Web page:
Long-term steps to ensure the economic viability of farming is important and not just farm loan waiver. It is not just the inability to pay off the debts. Paying compensation is not the solution. In fact, farm loan waivers will pose a bigger burden on the government exchequer than what higher pay for farm produce will incur. (Swaminathan, 2017: 16)

Some serious thought is to be given to reducing the cost of production, minimising risks and maximising returns. M.S. Swamina-than’s work on Evergreen Revolution 2016, where he recommends rainwater harvesting and rotation of crops to ensure sustainability of farming, is important. Farmers must have the capacity to control pests and diseases and should have agronomical methods of sowing such as rotation of crops in Special Agricultural Zones (SAZ).

Swaminathan’s suggestion to take several steps to promote land care in its totality and to measure agricultural progress in its human dimension rather than in statistical terms is therefore valid. It is important to extrapolate that growth in the economy can ensure social justice only when the deprived and excluded have the freedom to exercise their entitlements, empowerments and rights. While it is critical to plug the loopholes in the implementation of development programmes, structural change in an agrarian economy demands intervention by the state in land rights and land relations, to ensure that the deprived have access to the means to cultivate land and make provisions to check land encroachments and prevent alie-nation of land. Besides ownership of land, they should have access to market and credit system, which will save them from money lenders, landlords, middlemen and traders. Elimination of destitution needs to be considered in the context of three objectives—regaining control over land and other productive resources, regaining control over one’s labour, and regaining control over the produce of labour.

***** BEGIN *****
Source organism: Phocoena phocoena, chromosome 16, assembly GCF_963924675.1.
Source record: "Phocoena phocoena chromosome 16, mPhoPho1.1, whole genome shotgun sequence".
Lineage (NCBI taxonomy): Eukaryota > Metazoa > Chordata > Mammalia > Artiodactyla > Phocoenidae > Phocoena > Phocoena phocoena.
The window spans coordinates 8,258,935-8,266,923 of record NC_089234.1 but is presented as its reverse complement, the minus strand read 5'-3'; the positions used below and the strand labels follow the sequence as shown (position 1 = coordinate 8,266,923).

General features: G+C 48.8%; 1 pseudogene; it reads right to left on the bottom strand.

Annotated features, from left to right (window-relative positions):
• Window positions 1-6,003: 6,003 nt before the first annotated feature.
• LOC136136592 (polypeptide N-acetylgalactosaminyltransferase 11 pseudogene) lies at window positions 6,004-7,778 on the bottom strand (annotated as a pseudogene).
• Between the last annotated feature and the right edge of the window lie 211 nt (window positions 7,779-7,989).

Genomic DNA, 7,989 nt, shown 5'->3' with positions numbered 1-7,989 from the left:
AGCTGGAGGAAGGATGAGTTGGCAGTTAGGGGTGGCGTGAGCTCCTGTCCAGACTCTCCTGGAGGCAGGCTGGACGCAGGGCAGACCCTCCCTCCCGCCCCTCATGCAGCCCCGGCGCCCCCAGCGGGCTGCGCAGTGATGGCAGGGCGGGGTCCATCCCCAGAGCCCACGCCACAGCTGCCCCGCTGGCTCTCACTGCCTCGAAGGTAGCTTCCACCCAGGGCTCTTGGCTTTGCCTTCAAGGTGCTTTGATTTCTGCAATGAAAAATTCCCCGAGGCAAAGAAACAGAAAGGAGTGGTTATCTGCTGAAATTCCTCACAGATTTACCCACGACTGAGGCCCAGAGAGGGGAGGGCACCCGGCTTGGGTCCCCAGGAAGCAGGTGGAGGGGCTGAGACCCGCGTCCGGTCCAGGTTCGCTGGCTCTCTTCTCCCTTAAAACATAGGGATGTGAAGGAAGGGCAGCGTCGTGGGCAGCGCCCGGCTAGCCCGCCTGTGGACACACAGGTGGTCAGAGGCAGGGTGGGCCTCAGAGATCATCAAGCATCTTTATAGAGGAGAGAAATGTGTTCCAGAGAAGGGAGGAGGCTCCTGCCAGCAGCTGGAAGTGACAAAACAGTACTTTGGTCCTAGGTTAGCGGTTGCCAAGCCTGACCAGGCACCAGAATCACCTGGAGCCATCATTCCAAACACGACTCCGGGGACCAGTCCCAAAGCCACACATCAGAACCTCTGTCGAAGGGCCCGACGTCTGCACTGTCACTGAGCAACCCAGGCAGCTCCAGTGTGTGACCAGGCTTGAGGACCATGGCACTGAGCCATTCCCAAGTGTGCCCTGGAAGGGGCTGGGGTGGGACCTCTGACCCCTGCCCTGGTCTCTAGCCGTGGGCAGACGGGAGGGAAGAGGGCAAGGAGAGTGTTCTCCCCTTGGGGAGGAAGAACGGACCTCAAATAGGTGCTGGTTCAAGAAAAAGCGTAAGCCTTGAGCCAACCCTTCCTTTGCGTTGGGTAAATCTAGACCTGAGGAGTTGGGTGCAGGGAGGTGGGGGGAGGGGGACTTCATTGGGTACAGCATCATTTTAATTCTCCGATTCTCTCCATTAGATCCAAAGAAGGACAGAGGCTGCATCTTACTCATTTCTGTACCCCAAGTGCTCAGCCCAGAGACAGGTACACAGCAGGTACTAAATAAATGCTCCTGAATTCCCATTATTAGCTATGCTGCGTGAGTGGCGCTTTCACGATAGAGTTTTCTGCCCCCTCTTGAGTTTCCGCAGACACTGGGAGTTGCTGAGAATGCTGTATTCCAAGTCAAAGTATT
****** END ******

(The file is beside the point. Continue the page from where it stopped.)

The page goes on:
Prevention of the agrarian crisis should not just be concerned with containing farmers’ suicides. It should ensure right to access, ownership and control over the livelihood resources to secure the people a certain normality of livelihood, and the right to live with dignity. It needs to assess the continuum of distress beyond the period of extreme conditions of agony.

The constitutional responsibility of the democratic state to secure basic rights to its people must not become the prerogative of the state. Failure of the state to secure the basic needs to its citizens not only illustrates failure of democracy but also undermines equal citizen-ship.

While the farmers are the strength of the country, their voices have been marginalised in the mainstream discourse on development of agriculture. This needs to be reversed. The state should intervene to create conditions to enable the deprived and marginalised to voice their concerns and participate in the development plans that impact their lives and livelihood.

References 

Bisoyi, Sujit Kumar (2017), ‘1895 Farmers committed Suicide in Odisha between 2005 and 2014’ timesofindia.indiatimes.com/city/bhubaneswar/(acessed on November 20, 2017).

Government of Odisha, (2006), State of Environment Report, Orissa 2006, Chapter XI Socio-Economic Issues, Orissa, State Pollution Control Board, Bhubaneswar.

Joshi, Hridayesh (2016), ‘More Farmer Suicides in Odisha, Government says Not Due To Crop Failure’ January 30. https://www.ndtv.com › All India (assessed on November 20, 2017).

Mohanty, Debabrata (2017), ‘Odisha Farmer Suicides: ‘Pesticides Failed to Kill Pests, they Killed my Father’ in Hindustan Times, November 6, www.hindustantimes.com/. (acessed on November 20).

Patnaik, Sampad (2017), ‘Pest Strikes Odisha Fields: State Absent, Farmers Helpless’ in The Indian Express, November 17, pages 1 and 4.

Pillai, Soumya (2017), ‘Farmers Seek One Time Full Waiver of Loan’ in The Hindu (Delhi Metro), November 20, page 1.

Rajput, Abhinav (2017), ‘Farmers Arrive in City with 2 Demands: Loan Waiver, Better Prices for Crops’ in The Indian Express, November 21, page 3.

Ray, Suranjita (2015), ‘Politics of Poverty in Odisha’ in Journal of Rural Development, by National Institute of Rural Development and Panchayati Raj (NIRDPR) Vol 34, No.4, October-December 2015. ISSN 0970-3357.

Sahu, Priya Ranjan (2017), ‘Drought and now Pest Attacks: Double Danger Stalks Odisha’s Rice Fields, its Farming Mainstay’ Https://Scroll.In › India › Farm Distress (assessed on November 22, 2017).

Sainath, P. (1996), Everybody Loves a Good Drought, New Delhi, Penguin.

The Hindu (2017), ‘Three More Odisha Farmers Commit Suicide’, page 3.

Venkat, Vidya (2017), Interview of M. S. Swaminathan with The Hindu ‘Why Can’t the Government Provide a Higher Income for Farmers?’, The Hindu, August 16, page 9.

Suranjita Ray teaches Political Science in Daulat Ram College, University of Delhi. She can be contacted at suranjitaray_66[at]yahoo.co.in